The updated edition of GriefShare ships in July. Sam Hodges, executive producer of the new curriculum, explains why you shouldn’t waste any time choosing to upgrade.

* This blog was originally posted on the GriefShare blog. I am excited to have contributed to the new GriefShare curriculum and hope this post allows my readers to become familiar with this and other excellent resources from Church Initiative.

Q: Tell me some of the things that excite you most about the new GriefShare. What makes you the proudest?

Sam: I’m excited about connecting hurting people with comforting truths. I’m also excited about the new experts that we have, the new dramas, and the new testimonials. We’ve heard that people want to hear more of the stories of the people who are featured in the videos.

This time, we highlight 19 people who tell their stories. We went to many of their homes and shot footage of them in their environments, and we incorporate photos of them and their loved ones. People will really appreciate getting to know these individuals. We tried to pull out stories that we think people will really identify with.

Something else that’s new: at the beginning of each workbook chapter, we feature a different story of someone whom we interviewed for the new GriefShare. The previous workbook didn’t do that.  For example, at the beginning of a week you’ll hear a little about a person’s story. Throughout that week, you’re also reading her quotes and thoughts. At the end of the week, we summarize what she learned and what God taught her. Those stories and insights make the workbook more helpful and interesting.

There is also a new section in the workbook called “My Weekly Grief Work.” That has practical exercises—different each week—to help people do what we call “grief work.” In the current version of GriefShare, we give people a lot of truths and we leave it to them to make application, but in this new version, we’re giving people specific tasks that they need to complete in order to heal.

Q: What are some of the top reasons that GriefShare leaders should upgrade?

Sam: One of the criticisms we heard from leaders about the current version of GriefShare is that the gospel is presented awkwardly. This time, we used drama to present the gospel, to help it feel more natural and in a way group members can relate to.

Each time the gospel is presented in the new GriefShare, you’ll see dramatic presentations of leaders talking to a group participant about how that person is wrestling through what the Bible says. The actors express concerns many participants have about what it means to have faith in Christ. And they engage in raw conversations that address the implications of grieving as a Christian.

Beyond the new gospel presentations, this new edition is just richer overall. In the last version of GriefShare, we introduced new ideas and new concepts. What you have this time, though, are interviews with people who’ve applied what they’ve learned from the current version of GriefShare. They’ve experienced them. So in the new version of GriefShare, you’re not just hearing experts tell you what to do; you’re hearing people who have been through it say, “I’ve done this, and it works.” That’s exciting for me to see.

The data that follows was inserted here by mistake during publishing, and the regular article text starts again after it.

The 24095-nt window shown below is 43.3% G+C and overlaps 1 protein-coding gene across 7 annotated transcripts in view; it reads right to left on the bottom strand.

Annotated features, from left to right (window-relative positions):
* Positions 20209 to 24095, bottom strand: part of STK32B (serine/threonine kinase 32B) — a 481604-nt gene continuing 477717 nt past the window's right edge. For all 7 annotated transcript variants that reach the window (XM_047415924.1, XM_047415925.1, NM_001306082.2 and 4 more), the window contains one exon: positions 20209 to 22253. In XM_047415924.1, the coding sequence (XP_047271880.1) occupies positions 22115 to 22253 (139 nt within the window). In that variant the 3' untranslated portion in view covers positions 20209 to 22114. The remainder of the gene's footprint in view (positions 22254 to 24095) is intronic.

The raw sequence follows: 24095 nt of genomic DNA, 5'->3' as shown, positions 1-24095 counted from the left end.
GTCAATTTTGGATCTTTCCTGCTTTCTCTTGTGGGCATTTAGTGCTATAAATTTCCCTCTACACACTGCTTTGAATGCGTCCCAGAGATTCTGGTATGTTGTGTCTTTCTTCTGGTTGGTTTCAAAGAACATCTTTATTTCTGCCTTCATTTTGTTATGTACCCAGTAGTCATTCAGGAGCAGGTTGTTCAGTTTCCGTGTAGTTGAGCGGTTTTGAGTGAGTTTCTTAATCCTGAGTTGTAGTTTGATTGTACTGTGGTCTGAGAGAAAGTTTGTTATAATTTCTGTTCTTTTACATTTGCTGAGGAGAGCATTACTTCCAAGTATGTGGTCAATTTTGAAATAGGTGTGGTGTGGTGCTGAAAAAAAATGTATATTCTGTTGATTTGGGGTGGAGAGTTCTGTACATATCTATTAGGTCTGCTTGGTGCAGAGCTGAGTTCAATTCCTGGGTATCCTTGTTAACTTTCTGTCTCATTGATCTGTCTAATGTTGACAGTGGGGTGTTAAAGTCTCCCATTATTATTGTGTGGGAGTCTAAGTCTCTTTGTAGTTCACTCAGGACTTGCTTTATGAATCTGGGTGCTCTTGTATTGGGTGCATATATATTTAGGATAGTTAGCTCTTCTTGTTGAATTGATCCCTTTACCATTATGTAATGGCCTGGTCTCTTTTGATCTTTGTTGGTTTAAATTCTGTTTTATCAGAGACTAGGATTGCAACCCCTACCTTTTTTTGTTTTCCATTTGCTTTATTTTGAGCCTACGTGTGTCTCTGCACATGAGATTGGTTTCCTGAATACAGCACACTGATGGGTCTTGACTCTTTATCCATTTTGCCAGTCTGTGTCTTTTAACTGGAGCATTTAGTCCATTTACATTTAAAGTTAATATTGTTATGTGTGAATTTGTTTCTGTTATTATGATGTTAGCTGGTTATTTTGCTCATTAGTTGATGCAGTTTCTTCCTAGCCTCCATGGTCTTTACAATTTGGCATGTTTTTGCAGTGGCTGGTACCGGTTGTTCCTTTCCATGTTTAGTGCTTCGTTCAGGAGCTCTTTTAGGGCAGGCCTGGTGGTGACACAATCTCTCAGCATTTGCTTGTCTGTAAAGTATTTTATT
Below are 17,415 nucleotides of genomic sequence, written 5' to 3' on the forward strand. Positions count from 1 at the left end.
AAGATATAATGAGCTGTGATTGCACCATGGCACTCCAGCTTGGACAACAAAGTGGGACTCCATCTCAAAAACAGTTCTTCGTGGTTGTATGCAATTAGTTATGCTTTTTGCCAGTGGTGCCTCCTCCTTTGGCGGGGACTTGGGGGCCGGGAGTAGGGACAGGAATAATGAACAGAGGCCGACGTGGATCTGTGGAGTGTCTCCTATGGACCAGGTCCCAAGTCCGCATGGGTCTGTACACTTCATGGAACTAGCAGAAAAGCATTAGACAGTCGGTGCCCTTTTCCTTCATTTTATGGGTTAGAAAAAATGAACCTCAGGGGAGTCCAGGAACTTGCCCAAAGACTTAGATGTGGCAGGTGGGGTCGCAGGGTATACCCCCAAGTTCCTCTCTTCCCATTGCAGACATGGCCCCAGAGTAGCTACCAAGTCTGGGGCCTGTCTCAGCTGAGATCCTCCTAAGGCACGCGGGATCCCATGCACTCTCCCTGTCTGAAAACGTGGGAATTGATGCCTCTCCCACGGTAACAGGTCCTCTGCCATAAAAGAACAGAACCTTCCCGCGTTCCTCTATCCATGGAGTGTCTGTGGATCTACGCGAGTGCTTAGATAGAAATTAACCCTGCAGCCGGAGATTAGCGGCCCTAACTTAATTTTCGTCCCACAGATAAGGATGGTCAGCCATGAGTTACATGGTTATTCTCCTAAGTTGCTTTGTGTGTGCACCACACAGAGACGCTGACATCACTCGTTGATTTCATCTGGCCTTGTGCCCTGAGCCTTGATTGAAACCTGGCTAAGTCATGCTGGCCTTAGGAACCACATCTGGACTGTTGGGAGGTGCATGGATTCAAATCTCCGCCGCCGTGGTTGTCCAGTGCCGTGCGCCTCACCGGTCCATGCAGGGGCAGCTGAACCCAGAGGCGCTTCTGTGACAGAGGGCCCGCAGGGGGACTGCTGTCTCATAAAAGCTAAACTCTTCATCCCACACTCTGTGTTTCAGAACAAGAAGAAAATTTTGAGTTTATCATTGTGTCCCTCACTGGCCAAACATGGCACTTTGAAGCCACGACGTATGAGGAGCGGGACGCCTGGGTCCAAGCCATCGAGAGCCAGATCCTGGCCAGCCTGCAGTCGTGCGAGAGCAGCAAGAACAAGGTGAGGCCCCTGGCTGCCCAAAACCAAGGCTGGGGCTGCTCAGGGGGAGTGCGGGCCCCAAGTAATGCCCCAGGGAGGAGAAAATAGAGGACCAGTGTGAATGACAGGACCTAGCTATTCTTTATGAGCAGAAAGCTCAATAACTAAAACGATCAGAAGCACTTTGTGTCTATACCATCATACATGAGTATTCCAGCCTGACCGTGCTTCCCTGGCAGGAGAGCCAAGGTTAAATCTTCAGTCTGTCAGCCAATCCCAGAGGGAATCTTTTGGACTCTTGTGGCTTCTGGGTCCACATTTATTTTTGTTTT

Q: What are some lessons you’ve learned personally through the process of producing and updating GriefShare?

Sam: It has helped me to appreciate my family—the time I have with them. You just appreciate life more. You don’t take it for granted. It makes you want to take better care of your health. Life is short. It’s a good thing to know that.

Another important lesson is that the Bible is sufficient to address man’s problems. The people we’ve interviewed are proof that God’s Word can help people deal with deep, deep pain. There is a richness to God’s Word, and it really is effective.

Everyone’s loss is unique, but people can experience similar losses, and two years later, each person can be in completely different places—emotionally and spiritually—just based on the effort that they put into healing and how much they depend on the Lord.

Q: Having led the creation of the current version of GriefShare in 2006, you’ve now been involved with two production cycles. What are your biggest takeaways?

Sam: God is real. That sounds trite. But He helps people deal with incredible loss. Sometimes I can’t believe what people have suffered. So it’s encouraging to see them depending on God, laughing, and enjoying a new normal.

Q: What do you hope will happen in people’s lives as a result of the updated GriefShare?

Sam: That participants would recognize that God invites them to cry out to Him. That He encourages them to weep and be honest about their pain. But at the same time, I want to see people grow in their understanding of who God is.

In the new version, we really try to help people see how Job asked the same kind of questions that they ask, but we also want people to find comfort in the responses that God gave to Job. As some of our experts point out in the new GriefShare, the story of Job is not that he gets his stuff back at the end of the day. The story of Job is that he gets God back. He has a new vision of who God is. Job doesn’t get the answers that he necessarily wants, but God, in revealing who He is, provides Himself. And at the end of the day, that’s better than what we think will sustain us.

Another goal I have is that participants would trust in God’s character—to have people know that God is good and caring and that He demonstrated His love in sending His Son. That is the chief demonstration of God’s goodness, not our stories working out the way we want them to. I want people to understand that.

Ultimately, my hope is that grieving people will, one day, be able to comfort others with the comfort they’ve received from Christ. This version of GriefShare helps them get to that point.

Visit the GriefShare Labs for details and pricing information